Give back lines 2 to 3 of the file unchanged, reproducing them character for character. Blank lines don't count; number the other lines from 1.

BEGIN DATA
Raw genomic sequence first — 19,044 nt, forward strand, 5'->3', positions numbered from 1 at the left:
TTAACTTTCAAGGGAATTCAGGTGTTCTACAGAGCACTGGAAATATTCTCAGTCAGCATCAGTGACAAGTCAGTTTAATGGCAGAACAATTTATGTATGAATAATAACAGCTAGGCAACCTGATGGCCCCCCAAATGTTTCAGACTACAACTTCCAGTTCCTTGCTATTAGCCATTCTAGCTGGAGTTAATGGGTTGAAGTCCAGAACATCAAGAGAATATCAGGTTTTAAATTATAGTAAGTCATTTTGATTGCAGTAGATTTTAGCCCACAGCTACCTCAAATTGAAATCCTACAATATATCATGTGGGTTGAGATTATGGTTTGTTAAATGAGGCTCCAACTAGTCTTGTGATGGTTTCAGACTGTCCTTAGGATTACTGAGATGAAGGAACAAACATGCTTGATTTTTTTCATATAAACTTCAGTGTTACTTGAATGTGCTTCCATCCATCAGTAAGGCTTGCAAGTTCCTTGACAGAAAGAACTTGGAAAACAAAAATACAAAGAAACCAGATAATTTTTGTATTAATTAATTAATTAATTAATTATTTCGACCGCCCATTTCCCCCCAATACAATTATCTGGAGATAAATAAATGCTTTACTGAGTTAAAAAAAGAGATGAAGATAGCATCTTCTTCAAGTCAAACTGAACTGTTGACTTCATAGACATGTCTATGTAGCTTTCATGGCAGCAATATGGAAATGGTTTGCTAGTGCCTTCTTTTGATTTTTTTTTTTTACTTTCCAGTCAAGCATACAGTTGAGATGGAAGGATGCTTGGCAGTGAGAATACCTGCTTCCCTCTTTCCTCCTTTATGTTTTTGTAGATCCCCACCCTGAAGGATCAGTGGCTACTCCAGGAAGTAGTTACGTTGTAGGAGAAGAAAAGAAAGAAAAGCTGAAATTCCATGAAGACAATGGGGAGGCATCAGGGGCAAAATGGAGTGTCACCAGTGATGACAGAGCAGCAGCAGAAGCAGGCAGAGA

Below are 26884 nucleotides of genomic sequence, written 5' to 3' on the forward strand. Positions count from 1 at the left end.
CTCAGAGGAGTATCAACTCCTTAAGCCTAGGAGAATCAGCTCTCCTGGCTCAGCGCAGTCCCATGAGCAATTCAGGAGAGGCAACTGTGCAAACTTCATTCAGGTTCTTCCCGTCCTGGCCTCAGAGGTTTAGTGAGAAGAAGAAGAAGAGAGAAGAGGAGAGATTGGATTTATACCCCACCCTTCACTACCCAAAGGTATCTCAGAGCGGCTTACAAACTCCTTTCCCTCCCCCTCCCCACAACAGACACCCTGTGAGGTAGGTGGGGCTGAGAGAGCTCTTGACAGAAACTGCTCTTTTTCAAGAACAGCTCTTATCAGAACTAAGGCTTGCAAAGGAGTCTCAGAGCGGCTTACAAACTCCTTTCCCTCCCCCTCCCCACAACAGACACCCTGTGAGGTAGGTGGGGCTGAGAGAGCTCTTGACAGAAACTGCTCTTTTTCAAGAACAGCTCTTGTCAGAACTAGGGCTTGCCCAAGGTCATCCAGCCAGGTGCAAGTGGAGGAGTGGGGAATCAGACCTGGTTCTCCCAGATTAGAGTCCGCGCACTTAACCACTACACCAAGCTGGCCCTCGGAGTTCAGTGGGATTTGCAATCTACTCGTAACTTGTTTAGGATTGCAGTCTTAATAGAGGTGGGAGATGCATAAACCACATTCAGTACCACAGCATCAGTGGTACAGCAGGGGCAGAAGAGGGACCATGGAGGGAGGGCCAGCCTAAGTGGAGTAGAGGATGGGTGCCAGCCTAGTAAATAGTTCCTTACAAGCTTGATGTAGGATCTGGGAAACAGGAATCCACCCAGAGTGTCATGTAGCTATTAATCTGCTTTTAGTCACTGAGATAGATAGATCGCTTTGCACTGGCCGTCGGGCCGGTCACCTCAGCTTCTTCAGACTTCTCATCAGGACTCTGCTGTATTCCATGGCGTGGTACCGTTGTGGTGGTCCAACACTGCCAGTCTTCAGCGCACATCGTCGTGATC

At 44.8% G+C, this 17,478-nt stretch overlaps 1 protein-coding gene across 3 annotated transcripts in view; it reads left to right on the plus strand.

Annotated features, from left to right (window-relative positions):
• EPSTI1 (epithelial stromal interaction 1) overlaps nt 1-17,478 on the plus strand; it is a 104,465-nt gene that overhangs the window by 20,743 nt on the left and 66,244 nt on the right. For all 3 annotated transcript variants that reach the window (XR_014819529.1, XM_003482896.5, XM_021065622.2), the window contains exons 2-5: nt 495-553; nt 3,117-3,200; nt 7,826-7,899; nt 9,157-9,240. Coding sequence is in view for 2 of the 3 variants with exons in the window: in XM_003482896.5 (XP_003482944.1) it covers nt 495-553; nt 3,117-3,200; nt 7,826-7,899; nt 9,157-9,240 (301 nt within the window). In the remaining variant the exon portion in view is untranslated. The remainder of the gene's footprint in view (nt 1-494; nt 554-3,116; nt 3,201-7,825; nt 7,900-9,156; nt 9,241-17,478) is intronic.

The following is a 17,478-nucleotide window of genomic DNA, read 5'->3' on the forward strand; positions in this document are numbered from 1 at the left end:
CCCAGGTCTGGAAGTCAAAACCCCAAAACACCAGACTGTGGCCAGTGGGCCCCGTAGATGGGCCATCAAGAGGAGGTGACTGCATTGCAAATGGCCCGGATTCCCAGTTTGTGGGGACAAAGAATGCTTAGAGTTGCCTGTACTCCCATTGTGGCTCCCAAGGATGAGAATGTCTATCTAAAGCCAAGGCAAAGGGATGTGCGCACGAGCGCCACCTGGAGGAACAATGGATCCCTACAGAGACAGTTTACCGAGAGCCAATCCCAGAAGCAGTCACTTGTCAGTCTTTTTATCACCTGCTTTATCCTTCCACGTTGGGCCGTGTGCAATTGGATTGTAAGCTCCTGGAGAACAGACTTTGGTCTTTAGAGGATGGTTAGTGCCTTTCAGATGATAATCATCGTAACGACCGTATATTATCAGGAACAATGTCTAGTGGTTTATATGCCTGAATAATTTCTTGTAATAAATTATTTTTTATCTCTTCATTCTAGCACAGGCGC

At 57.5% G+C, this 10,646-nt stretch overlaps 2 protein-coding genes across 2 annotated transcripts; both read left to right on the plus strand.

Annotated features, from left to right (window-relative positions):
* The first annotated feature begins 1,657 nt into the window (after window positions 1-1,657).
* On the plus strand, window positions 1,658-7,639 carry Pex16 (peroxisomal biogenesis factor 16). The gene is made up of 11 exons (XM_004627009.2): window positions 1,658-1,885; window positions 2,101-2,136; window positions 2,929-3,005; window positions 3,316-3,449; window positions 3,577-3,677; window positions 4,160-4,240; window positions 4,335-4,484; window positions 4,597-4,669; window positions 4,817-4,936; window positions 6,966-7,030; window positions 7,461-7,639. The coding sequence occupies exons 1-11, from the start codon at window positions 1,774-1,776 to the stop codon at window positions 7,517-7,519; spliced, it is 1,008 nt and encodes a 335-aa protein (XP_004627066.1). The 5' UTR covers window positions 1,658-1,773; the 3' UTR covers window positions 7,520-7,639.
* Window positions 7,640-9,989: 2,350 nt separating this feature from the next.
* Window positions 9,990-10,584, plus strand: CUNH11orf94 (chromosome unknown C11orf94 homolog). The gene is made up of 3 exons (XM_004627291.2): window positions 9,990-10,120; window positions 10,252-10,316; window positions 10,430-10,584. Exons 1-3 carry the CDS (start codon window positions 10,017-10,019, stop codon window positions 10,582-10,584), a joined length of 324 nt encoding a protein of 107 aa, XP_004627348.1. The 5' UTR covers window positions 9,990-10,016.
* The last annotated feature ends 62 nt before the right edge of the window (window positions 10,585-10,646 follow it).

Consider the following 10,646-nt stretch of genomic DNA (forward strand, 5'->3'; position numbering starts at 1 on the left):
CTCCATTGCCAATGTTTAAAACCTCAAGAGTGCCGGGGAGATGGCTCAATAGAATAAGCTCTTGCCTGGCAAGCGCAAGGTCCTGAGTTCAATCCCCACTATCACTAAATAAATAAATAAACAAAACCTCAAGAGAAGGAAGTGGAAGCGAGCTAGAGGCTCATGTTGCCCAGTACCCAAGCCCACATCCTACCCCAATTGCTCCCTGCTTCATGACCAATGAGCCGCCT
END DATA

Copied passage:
TTAACTTTCAAGGGAATTCAGGTGTTCTACAGAGCACTGGAAATATTCTCAGTCAGCATCAGTGACAAGTCAGTTTAATGGCAGAACAATTTATGTATGAATAATAACAGCTAGGCAACCTGATGGCCCCCCAAATGTTTCAGACTACAACTTCCAGTTCCTTGCTATTAGCCATTCTAGCTGGAGTTAATGGGTTGAAGTCCAGAACATCAAGAGAATATCAGGTTTTAAATTATAGTAAGTCATTTTGATTGCAGTAGATTTTAGCCCACAGCTACCTCAAATTGAAATCCTACAATATATCATGTGGGTTGAGATTATGGTTTGTTAAATGAGGCTCCAACTAGTCTTGTGATGGTTTCAGACTGTCCTTAGGATTACTGAGATGAAGGAACAAACATGCTTGATTTTTTTCATATAAACTTCAGTGTTACTTGAATGTGCTTCCATCCATCAGTAAGGCTTGCAAGTTCCTTGACAGAAAGAACTTGGAAAACAAAAATACAAAGAAACCAGATAATTTTTGTATTAATTAATTAATTAATTAATTATTTCGACCGCCCATTTCCCCCCAATACAATTATCTGGAGATAAATAAATGCTTTACTGAGTTAAAAAAAGAGATGAAGATAGCATCTTCTTCAAGTCAAACTGAACTGTTGACTTCATAGACATGTCTATGTAGCTTTCATGGCAGCAATATGGAAATGGTTTGCTAGTGCCTTCTTTTGATTTTTTTTTTTTACTTTCCAGTCAAGCATACAGTTGAGATGGAAGGATGCTTGGCAGTGAGAATACCTGCTTCCCTCTTTCCTCCTTTATGTTTTTGTAGATCCCCACCCTGAAGGATCAGTGGCTACTCCAGGAAGTAGTTACGTTGTAGGAGAAGAAAAGAAAGAAAAGCTGAAATTCCATGAAGACAATGGGGAGGCATCAGGGGCAAAATGGAGTGTCACCAGTGATGACAGAGCAGCAGCAGAAGCAGGCAGAGA

Below are 26884 nucleotides of genomic sequence, written 5' to 3' on the forward strand. Positions count from 1 at the left end.